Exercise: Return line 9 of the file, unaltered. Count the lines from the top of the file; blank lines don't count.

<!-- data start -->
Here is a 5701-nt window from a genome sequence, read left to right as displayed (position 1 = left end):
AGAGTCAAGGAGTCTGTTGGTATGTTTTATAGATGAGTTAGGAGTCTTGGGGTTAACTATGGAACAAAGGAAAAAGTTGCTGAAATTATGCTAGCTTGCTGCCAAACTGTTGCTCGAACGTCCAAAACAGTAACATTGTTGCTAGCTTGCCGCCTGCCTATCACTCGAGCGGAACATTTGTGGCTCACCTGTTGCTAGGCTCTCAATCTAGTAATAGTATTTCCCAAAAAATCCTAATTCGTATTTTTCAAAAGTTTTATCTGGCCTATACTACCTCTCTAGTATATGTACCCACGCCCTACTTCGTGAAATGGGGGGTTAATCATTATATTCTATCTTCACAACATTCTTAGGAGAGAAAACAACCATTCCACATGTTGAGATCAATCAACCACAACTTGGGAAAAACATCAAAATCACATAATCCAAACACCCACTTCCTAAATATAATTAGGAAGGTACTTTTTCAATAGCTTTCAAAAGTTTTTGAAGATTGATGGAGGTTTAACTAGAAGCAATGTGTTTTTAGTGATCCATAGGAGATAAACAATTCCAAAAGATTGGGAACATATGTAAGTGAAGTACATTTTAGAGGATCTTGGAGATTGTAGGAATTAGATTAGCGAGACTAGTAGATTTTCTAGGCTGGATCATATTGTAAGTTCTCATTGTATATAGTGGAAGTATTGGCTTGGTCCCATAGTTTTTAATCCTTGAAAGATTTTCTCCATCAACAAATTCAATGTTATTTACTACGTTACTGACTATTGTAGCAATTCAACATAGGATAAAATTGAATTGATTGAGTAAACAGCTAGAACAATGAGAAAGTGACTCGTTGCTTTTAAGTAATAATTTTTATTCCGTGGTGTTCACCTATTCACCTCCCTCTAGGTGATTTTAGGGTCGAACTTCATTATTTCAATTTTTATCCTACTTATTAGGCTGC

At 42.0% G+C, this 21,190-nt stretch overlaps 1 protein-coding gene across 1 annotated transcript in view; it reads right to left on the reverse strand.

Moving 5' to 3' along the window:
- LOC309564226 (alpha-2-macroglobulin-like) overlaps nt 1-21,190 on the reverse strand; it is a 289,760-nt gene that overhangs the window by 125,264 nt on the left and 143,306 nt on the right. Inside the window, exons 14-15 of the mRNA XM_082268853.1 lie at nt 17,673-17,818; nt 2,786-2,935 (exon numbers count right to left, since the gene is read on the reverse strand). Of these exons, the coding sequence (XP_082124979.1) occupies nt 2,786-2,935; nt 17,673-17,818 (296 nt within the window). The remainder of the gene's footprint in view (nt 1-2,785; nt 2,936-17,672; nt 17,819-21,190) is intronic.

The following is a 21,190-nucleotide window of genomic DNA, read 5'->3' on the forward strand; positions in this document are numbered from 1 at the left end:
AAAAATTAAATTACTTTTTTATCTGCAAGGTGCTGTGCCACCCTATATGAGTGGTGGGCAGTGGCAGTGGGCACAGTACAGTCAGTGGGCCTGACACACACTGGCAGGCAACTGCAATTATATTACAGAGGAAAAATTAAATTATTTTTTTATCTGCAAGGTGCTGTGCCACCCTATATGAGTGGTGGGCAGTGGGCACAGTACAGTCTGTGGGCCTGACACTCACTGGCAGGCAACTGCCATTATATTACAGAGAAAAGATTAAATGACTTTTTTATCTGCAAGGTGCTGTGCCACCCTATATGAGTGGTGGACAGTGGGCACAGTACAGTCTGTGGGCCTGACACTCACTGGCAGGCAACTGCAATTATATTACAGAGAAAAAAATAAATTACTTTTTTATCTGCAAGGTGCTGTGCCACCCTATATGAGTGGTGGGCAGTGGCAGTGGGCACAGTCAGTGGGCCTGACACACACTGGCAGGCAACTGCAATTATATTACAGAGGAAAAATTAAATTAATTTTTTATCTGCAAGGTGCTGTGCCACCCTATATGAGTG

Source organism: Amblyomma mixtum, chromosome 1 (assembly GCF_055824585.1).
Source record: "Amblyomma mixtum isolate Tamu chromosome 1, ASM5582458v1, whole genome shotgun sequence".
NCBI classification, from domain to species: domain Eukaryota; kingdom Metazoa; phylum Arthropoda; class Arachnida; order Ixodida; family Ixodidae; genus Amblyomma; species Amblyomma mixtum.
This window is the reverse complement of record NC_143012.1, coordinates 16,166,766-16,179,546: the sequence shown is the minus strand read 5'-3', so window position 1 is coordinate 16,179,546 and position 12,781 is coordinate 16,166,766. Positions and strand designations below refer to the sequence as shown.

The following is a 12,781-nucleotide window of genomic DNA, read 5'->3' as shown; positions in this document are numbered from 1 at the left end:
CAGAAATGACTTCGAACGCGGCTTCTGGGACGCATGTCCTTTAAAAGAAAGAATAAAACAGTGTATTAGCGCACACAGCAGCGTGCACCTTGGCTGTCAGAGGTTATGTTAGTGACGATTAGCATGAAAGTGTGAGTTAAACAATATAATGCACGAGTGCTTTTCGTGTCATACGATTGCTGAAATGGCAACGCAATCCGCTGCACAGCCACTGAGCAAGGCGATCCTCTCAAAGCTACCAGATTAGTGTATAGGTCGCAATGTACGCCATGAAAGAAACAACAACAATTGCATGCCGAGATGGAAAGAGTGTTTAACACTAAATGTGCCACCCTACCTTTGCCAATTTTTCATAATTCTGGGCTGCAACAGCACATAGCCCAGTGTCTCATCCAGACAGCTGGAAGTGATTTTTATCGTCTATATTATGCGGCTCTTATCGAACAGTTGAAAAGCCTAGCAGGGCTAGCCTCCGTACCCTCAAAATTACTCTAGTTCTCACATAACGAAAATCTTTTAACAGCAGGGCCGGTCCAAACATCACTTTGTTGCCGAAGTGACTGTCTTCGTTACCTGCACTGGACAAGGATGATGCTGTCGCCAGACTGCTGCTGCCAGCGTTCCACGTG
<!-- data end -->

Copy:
Source record: "Amblyomma mixtum isolate Tamu chromosome 1, ASM5582458v1, whole genome shotgun sequence".